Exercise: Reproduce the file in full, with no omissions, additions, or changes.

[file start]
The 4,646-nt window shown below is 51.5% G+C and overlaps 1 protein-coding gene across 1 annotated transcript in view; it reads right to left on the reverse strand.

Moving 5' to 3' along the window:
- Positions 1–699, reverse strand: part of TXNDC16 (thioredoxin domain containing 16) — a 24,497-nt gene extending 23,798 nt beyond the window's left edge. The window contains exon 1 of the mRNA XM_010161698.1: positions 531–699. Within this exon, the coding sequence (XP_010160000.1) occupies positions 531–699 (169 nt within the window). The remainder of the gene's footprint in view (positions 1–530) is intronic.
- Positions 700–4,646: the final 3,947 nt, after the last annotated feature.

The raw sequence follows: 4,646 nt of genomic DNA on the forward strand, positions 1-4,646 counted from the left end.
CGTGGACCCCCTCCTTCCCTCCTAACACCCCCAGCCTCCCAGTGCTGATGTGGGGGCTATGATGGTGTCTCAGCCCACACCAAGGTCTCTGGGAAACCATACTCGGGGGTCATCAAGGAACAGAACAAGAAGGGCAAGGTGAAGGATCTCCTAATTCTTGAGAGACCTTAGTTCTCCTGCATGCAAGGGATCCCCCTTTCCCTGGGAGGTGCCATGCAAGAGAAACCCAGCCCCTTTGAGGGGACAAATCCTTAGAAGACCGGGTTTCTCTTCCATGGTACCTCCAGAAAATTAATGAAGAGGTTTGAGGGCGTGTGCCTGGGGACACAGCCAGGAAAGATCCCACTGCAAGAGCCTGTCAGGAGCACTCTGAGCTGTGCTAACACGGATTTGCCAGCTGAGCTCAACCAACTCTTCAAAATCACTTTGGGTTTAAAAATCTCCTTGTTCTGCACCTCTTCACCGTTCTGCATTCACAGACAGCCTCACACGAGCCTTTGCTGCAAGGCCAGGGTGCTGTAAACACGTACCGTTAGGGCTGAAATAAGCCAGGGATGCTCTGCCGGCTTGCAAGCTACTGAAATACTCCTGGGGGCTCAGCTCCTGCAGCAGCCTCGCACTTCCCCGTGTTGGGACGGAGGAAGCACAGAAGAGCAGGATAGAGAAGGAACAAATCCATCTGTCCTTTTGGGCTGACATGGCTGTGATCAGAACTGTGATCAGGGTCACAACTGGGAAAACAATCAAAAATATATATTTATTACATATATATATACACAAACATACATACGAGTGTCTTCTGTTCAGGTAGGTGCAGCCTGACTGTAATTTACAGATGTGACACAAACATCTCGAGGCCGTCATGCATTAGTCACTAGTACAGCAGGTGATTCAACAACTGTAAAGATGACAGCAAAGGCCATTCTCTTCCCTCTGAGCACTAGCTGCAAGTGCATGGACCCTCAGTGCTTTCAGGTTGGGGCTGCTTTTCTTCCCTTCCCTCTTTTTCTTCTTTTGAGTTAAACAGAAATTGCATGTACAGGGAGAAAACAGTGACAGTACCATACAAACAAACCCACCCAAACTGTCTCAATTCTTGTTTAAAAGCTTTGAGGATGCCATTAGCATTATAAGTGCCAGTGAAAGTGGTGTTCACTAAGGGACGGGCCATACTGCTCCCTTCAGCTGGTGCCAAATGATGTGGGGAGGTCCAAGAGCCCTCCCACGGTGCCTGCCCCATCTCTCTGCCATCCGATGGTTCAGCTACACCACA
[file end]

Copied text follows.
The 4,646-nt window shown below is 51.5% G+C and overlaps 1 protein-coding gene across 1 annotated transcript in view; it reads right to left on the reverse strand.

Moving 5' to 3' along the window:
- Positions 1–699, reverse strand: part of TXNDC16 (thioredoxin domain containing 16) — a 24,497-nt gene extending 23,798 nt beyond the window's left edge. The window contains exon 1 of the mRNA XM_010161698.1: positions 531–699. Within this exon, the coding sequence (XP_010160000.1) occupies positions 531–699 (169 nt within the window). The remainder of the gene's footprint in view (positions 1–530) is intronic.
- Positions 700–4,646: the final 3,947 nt, after the last annotated feature.

The raw sequence follows: 4,646 nt of genomic DNA on the forward strand, positions 1-4,646 counted from the left end.
CGTGGACCCCCTCCTTCCCTCCTAACACCCCCAGCCTCCCAGTGCTGATGTGGGGGCTATGATGGTGTCTCAGCCCACACCAAGGTCTCTGGGAAACCATACTCGGGGGTCATCAAGGAACAGAACAAGAAGGGCAAGGTGAAGGATCTCCTAATTCTTGAGAGACCTTAGTTCTCCTGCATGCAAGGGATCCCCCTTTCCCTGGGAGGTGCCATGCAAGAGAAACCCAGCCCCTTTGAGGGGACAAATCCTTAGAAGACCGGGTTTCTCTTCCATGGTACCTCCAGAAAATTAATGAAGAGGTTTGAGGGCGTGTGCCTGGGGACACAGCCAGGAAAGATCCCACTGCAAGAGCCTGTCAGGAGCACTCTGAGCTGTGCTAACACGGATTTGCCAGCTGAGCTCAACCAACTCTTCAAAATCACTTTGGGTTTAAAAATCTCCTTGTTCTGCACCTCTTCACCGTTCTGCATTCACAGACAGCCTCACACGAGCCTTTGCTGCAAGGCCAGGGTGCTGTAAACACGTACCGTTAGGGCTGAAATAAGCCAGGGATGCTCTGCCGGCTTGCAAGCTACTGAAATACTCCTGGGGGCTCAGCTCCTGCAGCAGCCTCGCACTTCCCCGTGTTGGGACGGAGGAAGCACAGAAGAGCAGGATAGAGAAGGAACAAATCCATCTGTCCTTTTGGGCTGACATGGCTGTGATCAGAACTGTGATCAGGGTCACAACTGGGAAAACAATCAAAAATATATATTTATTACATATATATATACACAAACATACATACGAGTGTCTTCTGTTCAGGTAGGTGCAGCCTGACTGTAATTTACAGATGTGACACAAACATCTCGAGGCCGTCATGCATTAGTCACTAGTACAGCAGGTGATTCAACAACTGTAAAGATGACAGCAAAGGCCATTCTCTTCCCTCTGAGCACTAGCTGCAAGTGCATGGACCCTCAGTGCTTTCAGGTTGGGGCTGCTTTTCTTCCCTTCCCTCTTTTTCTTCTTTTGAGTTAAACAGAAATTGCATGTACAGGGAGAAAACAGTGACAGTACCATACAAACAAACCCACCCAAACTGTCTCAATTCTTGTTTAAAAGCTTTGAGGATGCCATTAGCATTATAAGTGCCAGTGAAAGTGGTGTTCACTAAGGGACGGGCCATACTGCTCCCTTCAGCTGGTGCCAAATGATGTGGGGAGGTCCAAGAGCCCTCCCACGGTGCCTGCCCCATCTCTCTGCCATCCGATGGTTCAGCTACACCACA